Last week, President Donald Trump announced a “substantial phase one” trade deal with China via his Twitter account @realDonaldTrump. He highlighted that it was “by far, the greatest and biggest deal ever made for our Great Patriot Farmers”. However, agriculture is just one of a number of areas of tension between the US and China relating to trade.
Here we outline some of the details of the so-called “deal” in the context of the memorandums of understanding between the countries developed by trade experts in March: agriculture, currency, forced technology transfer and cybertheft, intellectual-property rights and non-tariff barriers to trade. Finally, we conclude with our view about what it means for the the global economy with reference to the International Monetary Fund’s (IMF) October update of its World Economic Outlook (WEO).
The US and China appear to have agreed on the outlines of a partial trade agreement. Trump hopes the final deal can be signed by himself and Chinese President Xi Jinping at the Asia-Pacific Economic Cooperation meetings in Santiago, Chile in late November.
The key step forward appears to be a commitment from China to significantly increase purchases of US agricultural commodities. Reports suggest that progress was also made in other areas including intellectual-property, financial services and currency, but details remain vague. However, the most difficult issues to resolve remain outstanding including US complaints about intellectual-property theft, forced technology transfer and Chinese industrial subsidies.
In return, the US has delayed tariff increases from 25 percent to 30 percent on $250bn of Chinese imports that were scheduled for October.
However, we need to point out that it’s not yet a done deal. The devil was in the detail when discussions on a previous agreement fell apart in May. Indeed, even Trump concedes that the substance is yet to be written and that it would be just the first phase of what he hopes will become a broader agreement.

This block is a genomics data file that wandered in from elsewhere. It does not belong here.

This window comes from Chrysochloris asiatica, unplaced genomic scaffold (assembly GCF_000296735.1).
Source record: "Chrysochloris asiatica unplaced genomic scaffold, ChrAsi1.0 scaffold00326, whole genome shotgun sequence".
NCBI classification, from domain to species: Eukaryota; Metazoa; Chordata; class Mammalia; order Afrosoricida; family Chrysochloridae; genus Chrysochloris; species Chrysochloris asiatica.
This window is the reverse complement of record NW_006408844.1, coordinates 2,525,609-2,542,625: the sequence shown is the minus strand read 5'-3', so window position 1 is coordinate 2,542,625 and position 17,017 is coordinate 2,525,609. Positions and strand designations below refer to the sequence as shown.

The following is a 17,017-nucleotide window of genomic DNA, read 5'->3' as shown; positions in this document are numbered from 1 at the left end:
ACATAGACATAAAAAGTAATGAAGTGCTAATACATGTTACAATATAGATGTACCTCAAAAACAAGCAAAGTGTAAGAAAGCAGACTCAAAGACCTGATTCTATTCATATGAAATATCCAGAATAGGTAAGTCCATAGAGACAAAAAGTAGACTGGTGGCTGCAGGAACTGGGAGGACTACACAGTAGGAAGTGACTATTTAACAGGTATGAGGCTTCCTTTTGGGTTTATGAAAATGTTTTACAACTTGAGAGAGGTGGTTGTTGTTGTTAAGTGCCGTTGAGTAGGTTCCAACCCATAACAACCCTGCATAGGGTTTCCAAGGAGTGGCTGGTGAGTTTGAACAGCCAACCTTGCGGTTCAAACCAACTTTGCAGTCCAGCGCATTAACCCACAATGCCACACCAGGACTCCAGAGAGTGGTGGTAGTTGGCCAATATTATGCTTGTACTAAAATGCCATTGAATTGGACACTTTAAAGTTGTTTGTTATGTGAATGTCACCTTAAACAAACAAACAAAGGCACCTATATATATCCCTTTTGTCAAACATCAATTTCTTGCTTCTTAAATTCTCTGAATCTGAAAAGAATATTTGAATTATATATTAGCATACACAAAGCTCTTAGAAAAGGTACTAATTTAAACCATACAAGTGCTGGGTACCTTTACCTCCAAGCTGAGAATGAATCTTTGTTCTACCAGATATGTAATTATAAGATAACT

Further tariffs are still due to be implemented on another $160bn of Chinese imports in December. The US began by focusing tariffs on intermediate goods so that additional costs would hit firms profits and supply chains before consumers. However, this further round of tariffs will inevitably include more consumer products increasing the amount of harm the US is inflicting on itself.
Referring back to the view we expressed two weeks ago, we see the US and China as long-term strategic rivals. Hence, we believe that the current cease-fire will be short-lived and may not last beyond the 2020 presidential election. Indeed, in the longer term, we consider further escalation to be more likely than de-escalation..
As we anticipated the IMF has substantially downgraded its forecast for global GDP growth in its October WEO. The IMF describes the global economy as being in a “synchronised slowdown” and has downgraded its forecast for global GDP growth to only 3 percent in 2019, the slowest since the global financial crisis. The IMF then forecast a modest recovery to 3.4 percent in 2020, but this was also revised lower relative to April WEO.
Notably, the IMF has explicitly estimated the impact of the US-China trade war as causing a reduction of 0.8 percent in the level of global GDP by 2020. As can be seen from our writing on the Fed and the ECB, we also share the IMF’s view that monetary policy has played a significant role in supporting the global economy. The IMF estimates that without monetary support from central banks global growth would be 0.5 percentage points lower in both 2019 and 2020.
Source from: The Peninsula